8b. The runaway best moment from the show was a rousing speech by "Good Morning America" anchor and former ESPN-er Robin Roberts, who was honored with the Arthur Ashe Courage Award.

9. Fox Sports announced that Michael Hughes has been named executive producer for "Fox Sports Live," which is the network's flagship news, opinion and highlights program. He'll be a key player in shaping whether this program is serious about news or merely a "Best Damn Sports Show, Period" for the Instagram generation.

9b. Other notable production announcements: Fox Sports said Bardia Shah-Rais will oversee its studio production for Fox College Thursday and Fox College Saturday as well as well as FS1's Big East basketball studio production and select MLB studio coverage. Shah-Rais spent the last eight seasons at NFL Network where he oversaw production of "Thursday Night Football" and "NFL Total Access." NFL Network officials were furious when Shah-Rais was raided by Murdoch Land. As one NFL Network exec told me last May: "He's phenomenal, and that's an understatement. It's a huge loss for us." But Shah-Rais has heavy lifting ahead of him. Fox's college football coverage has been lightweight editorially compared to ESPN, and some talent moves made this summer have been head-scratching if national credibility remains a long-term goal.

9c. ESPN says that 50 college football head coaches will visit its Bristol, Conn., headquarters from July 22 to August 1. The schedule includes coaches from the SEC (July 22-23); Pac-12 (July 24-25); ACC (July 29-30) and Big Ten (July 31-August 1). Among the high-profile names: LSU coach Les Miles and Alabama coach Nick Saban (Monday afternoon), Florida coach Will Muschamp and South Carolina coach Steve Spurrier (July 23), Stanford coach David Shaw (July 24), USC coach Lane Kiffin (July 25) and Ohio State coach Urban Meyer (July 31). The questions Meyer receives will be interesting given the kid-gloves treatment ESPN has normally bestowed on its former employees.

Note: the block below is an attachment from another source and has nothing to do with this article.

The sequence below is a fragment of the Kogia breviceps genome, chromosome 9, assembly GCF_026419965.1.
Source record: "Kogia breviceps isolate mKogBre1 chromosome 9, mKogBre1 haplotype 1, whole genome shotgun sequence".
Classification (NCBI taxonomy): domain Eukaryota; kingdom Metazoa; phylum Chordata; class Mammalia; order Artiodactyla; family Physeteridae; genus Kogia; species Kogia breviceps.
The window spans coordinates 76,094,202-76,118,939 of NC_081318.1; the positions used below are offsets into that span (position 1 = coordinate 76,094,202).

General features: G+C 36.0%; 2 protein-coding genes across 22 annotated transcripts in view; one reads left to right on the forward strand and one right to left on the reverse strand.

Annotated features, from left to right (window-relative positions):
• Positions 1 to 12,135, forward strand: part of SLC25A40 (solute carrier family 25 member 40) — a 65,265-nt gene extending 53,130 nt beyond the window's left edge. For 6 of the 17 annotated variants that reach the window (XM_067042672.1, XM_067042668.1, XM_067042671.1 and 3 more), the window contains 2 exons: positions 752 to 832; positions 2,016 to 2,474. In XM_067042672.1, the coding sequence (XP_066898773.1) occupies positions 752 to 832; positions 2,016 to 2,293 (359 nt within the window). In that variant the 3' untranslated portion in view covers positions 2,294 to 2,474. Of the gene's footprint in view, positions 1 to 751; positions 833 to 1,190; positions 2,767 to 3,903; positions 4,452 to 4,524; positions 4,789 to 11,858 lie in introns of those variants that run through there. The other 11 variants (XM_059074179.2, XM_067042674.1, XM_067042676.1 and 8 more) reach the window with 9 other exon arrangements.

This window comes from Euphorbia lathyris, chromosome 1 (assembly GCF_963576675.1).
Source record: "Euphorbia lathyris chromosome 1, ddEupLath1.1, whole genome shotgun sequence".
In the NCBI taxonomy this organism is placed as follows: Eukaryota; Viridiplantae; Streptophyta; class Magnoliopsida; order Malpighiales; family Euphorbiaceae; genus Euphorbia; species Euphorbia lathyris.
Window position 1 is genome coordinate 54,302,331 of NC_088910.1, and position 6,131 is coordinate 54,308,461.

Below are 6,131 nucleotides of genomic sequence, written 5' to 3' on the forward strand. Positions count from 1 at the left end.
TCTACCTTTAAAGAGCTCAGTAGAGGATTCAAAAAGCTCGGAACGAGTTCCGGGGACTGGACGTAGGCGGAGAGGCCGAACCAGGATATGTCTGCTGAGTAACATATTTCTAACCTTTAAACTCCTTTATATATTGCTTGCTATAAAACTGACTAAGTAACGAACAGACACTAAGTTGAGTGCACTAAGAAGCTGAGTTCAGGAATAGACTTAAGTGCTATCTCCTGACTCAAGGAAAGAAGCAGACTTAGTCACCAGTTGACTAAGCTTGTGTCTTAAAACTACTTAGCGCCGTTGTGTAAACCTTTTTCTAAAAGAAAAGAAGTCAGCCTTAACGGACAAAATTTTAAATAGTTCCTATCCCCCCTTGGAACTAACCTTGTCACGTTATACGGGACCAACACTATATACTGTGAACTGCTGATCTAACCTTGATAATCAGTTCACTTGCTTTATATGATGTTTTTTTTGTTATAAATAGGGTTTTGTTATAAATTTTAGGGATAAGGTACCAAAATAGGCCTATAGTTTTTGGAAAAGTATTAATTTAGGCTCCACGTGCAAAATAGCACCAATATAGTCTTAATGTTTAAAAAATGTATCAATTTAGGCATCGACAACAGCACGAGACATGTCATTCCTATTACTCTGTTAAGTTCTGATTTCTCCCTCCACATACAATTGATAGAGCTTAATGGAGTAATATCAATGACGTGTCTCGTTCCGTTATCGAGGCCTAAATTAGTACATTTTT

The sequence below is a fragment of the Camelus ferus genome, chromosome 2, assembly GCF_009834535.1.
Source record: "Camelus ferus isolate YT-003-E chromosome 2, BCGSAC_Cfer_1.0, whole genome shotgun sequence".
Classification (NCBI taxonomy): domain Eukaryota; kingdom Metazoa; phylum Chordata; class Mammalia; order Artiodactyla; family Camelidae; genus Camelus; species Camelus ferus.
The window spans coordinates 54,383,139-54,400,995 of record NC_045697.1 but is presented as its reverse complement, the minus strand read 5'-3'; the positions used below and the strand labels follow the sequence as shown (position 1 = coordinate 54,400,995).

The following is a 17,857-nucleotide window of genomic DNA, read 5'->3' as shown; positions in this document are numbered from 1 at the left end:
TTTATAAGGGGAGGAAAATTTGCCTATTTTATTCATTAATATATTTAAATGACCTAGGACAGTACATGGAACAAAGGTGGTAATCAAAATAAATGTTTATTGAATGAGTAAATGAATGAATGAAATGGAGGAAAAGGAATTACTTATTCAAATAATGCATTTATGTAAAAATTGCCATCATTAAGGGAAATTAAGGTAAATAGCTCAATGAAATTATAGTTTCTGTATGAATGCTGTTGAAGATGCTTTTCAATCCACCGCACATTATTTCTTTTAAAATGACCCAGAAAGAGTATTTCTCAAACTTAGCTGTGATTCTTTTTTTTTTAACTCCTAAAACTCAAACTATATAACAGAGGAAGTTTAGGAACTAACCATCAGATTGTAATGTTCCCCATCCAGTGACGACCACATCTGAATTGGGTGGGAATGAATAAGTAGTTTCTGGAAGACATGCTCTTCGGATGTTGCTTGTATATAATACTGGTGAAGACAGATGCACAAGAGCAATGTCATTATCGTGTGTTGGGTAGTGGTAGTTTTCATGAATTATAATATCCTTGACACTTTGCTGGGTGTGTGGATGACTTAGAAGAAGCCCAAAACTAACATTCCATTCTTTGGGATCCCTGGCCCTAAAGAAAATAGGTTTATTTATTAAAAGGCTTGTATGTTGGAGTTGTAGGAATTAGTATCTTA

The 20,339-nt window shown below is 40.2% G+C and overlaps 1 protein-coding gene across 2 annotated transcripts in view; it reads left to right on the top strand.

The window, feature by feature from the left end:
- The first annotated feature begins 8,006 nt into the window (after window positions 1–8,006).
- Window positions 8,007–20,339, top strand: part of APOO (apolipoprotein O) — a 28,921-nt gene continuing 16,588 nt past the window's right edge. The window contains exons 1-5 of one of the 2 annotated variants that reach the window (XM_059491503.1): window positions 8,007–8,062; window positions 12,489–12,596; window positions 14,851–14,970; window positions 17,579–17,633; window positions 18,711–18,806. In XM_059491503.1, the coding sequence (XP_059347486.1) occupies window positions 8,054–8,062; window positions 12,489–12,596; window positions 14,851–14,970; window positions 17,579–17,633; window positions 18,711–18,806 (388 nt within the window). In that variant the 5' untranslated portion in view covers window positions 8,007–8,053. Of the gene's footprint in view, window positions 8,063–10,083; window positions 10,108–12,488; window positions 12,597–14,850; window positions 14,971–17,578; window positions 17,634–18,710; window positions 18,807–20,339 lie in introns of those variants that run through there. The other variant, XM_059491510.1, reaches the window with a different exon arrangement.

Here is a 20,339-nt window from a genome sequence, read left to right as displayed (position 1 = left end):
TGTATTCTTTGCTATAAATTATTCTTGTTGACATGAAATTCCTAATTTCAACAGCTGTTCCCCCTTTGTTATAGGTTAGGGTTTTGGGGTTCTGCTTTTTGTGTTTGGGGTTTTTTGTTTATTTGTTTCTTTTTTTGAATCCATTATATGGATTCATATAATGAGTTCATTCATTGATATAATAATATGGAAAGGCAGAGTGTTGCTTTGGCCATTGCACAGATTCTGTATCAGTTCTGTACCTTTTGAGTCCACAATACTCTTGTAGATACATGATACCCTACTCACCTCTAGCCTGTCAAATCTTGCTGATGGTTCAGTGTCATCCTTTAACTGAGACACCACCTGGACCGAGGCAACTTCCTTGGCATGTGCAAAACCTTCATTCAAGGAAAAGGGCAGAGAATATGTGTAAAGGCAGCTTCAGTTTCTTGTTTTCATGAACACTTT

9d. Sirius XM Radio hired former Auburn University football coach Gene Chizik to co-host multiple shows each week on SiriusXM College Sports Nation, channel 91.

10. The hosts for ESPN's Open Championship coverage -- Mike Tirico, Scott Van Pelt and ESPN Radio's Bob Wischusen -- did sensational work during the tournament. Once again, when ESPN sends a professional host (e.g. Rece Davis, Chris Fowler, Ley) to an event and the host opts to make the broadcast about the event and not about the host, they get a great broadcast.

10a. Fox Sports 1 revealed its first promotional spot, a 90-second video titled "Happy Days Are Here Again." The song is best remembered as the campaign song for Franklin Delano Roosevelt during his 1932 Presidential election run.

10b. HBO's "Real Sports" with Bryant Gumbel has a promising story this Tuesday at 10 p.m. ET as correspondent Soledad O'Brien investigates charges of ethnicity-based preferential treatment at Chivas USA of the MLS.

10c. The first FIVB sanctioned Grand Slam tournament in the U.S. -- the World Series of Beach Volleyball from Long Beach, Calif. -- will air on NBC, NBC Sports Network, and Universal Sports Network from July 25 to 28.

10d. Bluefoot TV produced a series of terrific video essays for ESPN's coverage of The Open Championship. Check them out here.